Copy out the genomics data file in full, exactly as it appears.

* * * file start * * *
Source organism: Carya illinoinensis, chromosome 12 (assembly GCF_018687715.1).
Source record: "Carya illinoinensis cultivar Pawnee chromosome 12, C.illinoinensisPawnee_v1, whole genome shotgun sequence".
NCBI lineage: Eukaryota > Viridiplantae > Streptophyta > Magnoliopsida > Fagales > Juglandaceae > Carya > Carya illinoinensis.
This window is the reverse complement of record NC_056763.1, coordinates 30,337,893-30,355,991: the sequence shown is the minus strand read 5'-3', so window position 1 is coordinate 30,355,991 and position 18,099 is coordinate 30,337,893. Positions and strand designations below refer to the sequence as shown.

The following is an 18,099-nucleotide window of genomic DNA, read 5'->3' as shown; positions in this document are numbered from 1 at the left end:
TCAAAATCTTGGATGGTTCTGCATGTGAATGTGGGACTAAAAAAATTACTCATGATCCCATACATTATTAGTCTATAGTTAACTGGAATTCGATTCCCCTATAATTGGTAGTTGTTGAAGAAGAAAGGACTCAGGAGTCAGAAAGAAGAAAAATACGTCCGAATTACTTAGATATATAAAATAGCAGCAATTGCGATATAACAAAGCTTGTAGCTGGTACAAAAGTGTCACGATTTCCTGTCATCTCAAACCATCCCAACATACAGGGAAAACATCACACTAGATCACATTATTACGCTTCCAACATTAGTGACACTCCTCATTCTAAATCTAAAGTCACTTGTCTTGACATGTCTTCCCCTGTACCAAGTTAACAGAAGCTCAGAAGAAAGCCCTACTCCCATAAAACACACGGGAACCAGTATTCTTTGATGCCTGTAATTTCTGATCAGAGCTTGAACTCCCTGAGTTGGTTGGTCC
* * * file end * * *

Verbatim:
Source organism: Carya illinoinensis, chromosome 12 (assembly GCF_018687715.1).
Source record: "Carya illinoinensis cultivar Pawnee chromosome 12, C.illinoinensisPawnee_v1, whole genome shotgun sequence".
NCBI lineage: Eukaryota > Viridiplantae > Streptophyta > Magnoliopsida > Fagales > Juglandaceae > Carya > Carya illinoinensis.
This window is the reverse complement of record NC_056763.1, coordinates 30,337,893-30,355,991: the sequence shown is the minus strand read 5'-3', so window position 1 is coordinate 30,355,991 and position 18,099 is coordinate 30,337,893. Positions and strand designations below refer to the sequence as shown.

The following is an 18,099-nucleotide window of genomic DNA, read 5'->3' as shown; positions in this document are numbered from 1 at the left end:
TCAAAATCTTGGATGGTTCTGCATGTGAATGTGGGACTAAAAAAATTACTCATGATCCCATACATTATTAGTCTATAGTTAACTGGAATTCGATTCCCCTATAATTGGTAGTTGTTGAAGAAGAAAGGACTCAGGAGTCAGAAAGAAGAAAAATACGTCCGAATTACTTAGATATATAAAATAGCAGCAATTGCGATATAACAAAGCTTGTAGCTGGTACAAAAGTGTCACGATTTCCTGTCATCTCAAACCATCCCAACATACAGGGAAAACATCACACTAGATCACATTATTACGCTTCCAACATTAGTGACACTCCTCATTCTAAATCTAAAGTCACTTGTCTTGACATGTCTTCCCCTGTACCAAGTTAACAGAAGCTCAGAAGAAAGCCCTACTCCCATAAAACACACGGGAACCAGTATTCTTTGATGCCTGTAATTTCTGATCAGAGCTTGAACTCCCTGAGTTGGTTGGTCC